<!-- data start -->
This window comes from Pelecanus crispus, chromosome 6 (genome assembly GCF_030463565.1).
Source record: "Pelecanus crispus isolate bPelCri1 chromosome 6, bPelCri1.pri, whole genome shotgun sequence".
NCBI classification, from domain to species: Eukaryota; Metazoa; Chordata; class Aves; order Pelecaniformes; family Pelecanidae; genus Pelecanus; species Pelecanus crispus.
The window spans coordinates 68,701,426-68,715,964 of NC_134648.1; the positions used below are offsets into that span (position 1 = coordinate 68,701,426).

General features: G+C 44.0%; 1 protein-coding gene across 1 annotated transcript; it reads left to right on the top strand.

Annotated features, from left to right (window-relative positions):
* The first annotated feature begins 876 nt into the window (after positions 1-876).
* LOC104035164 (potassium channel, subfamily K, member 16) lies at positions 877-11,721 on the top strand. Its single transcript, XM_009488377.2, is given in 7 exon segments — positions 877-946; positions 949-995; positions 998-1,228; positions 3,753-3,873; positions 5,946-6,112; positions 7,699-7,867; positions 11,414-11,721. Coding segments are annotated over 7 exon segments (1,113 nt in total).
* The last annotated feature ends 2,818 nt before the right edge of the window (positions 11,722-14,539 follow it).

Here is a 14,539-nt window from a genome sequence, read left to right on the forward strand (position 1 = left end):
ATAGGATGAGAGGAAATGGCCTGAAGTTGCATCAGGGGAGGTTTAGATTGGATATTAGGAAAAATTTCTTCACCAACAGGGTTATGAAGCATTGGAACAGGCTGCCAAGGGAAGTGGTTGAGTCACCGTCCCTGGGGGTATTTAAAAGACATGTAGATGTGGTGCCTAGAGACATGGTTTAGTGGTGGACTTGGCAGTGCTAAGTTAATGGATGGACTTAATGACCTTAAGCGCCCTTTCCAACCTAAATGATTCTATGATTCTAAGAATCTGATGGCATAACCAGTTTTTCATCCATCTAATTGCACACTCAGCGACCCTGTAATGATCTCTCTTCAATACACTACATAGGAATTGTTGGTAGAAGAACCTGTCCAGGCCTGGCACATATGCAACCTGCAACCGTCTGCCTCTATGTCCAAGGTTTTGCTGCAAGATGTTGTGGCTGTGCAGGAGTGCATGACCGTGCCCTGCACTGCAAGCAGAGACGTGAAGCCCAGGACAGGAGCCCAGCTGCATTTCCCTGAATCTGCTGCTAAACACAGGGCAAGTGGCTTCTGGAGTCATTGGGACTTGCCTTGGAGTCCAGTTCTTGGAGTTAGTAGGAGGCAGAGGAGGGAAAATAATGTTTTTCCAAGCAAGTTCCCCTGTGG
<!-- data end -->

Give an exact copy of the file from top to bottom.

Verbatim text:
This window comes from Pelecanus crispus, chromosome 6 (genome assembly GCF_030463565.1).
Source record: "Pelecanus crispus isolate bPelCri1 chromosome 6, bPelCri1.pri, whole genome shotgun sequence".
NCBI classification, from domain to species: Eukaryota; Metazoa; Chordata; class Aves; order Pelecaniformes; family Pelecanidae; genus Pelecanus; species Pelecanus crispus.
The window spans coordinates 68,701,426-68,715,964 of NC_134648.1; the positions used below are offsets into that span (position 1 = coordinate 68,701,426).

General features: G+C 44.0%; 1 protein-coding gene across 1 annotated transcript; it reads left to right on the top strand.

Annotated features, from left to right (window-relative positions):
* The first annotated feature begins 876 nt into the window (after positions 1-876).
* LOC104035164 (potassium channel, subfamily K, member 16) lies at positions 877-11,721 on the top strand. Its single transcript, XM_009488377.2, is given in 7 exon segments — positions 877-946; positions 949-995; positions 998-1,228; positions 3,753-3,873; positions 5,946-6,112; positions 7,699-7,867; positions 11,414-11,721. Coding segments are annotated over 7 exon segments (1,113 nt in total).
* The last annotated feature ends 2,818 nt before the right edge of the window (positions 11,722-14,539 follow it).

Here is a 14,539-nt window from a genome sequence, read left to right on the forward strand (position 1 = left end):
ATAGGATGAGAGGAAATGGCCTGAAGTTGCATCAGGGGAGGTTTAGATTGGATATTAGGAAAAATTTCTTCACCAACAGGGTTATGAAGCATTGGAACAGGCTGCCAAGGGAAGTGGTTGAGTCACCGTCCCTGGGGGTATTTAAAAGACATGTAGATGTGGTGCCTAGAGACATGGTTTAGTGGTGGACTTGGCAGTGCTAAGTTAATGGATGGACTTAATGACCTTAAGCGCCCTTTCCAACCTAAATGATTCTATGATTCTAAGAATCTGATGGCATAACCAGTTTTTCATCCATCTAATTGCACACTCAGCGACCCTGTAATGATCTCTCTTCAATACACTACATAGGAATTGTTGGTAGAAGAACCTGTCCAGGCCTGGCACATATGCAACCTGCAACCGTCTGCCTCTATGTCCAAGGTTTTGCTGCAAGATGTTGTGGCTGTGCAGGAGTGCATGACCGTGCCCTGCACTGCAAGCAGAGACGTGAAGCCCAGGACAGGAGCCCAGCTGCATTTCCCTGAATCTGCTGCTAAACACAGGGCAAGTGGCTTCTGGAGTCATTGGGACTTGCCTTGGAGTCCAGTTCTTGGAGTTAGTAGGAGGCAGAGGAGGGAAAATAATGTTTTTCCAAGCAAGTTCCCCTGTGG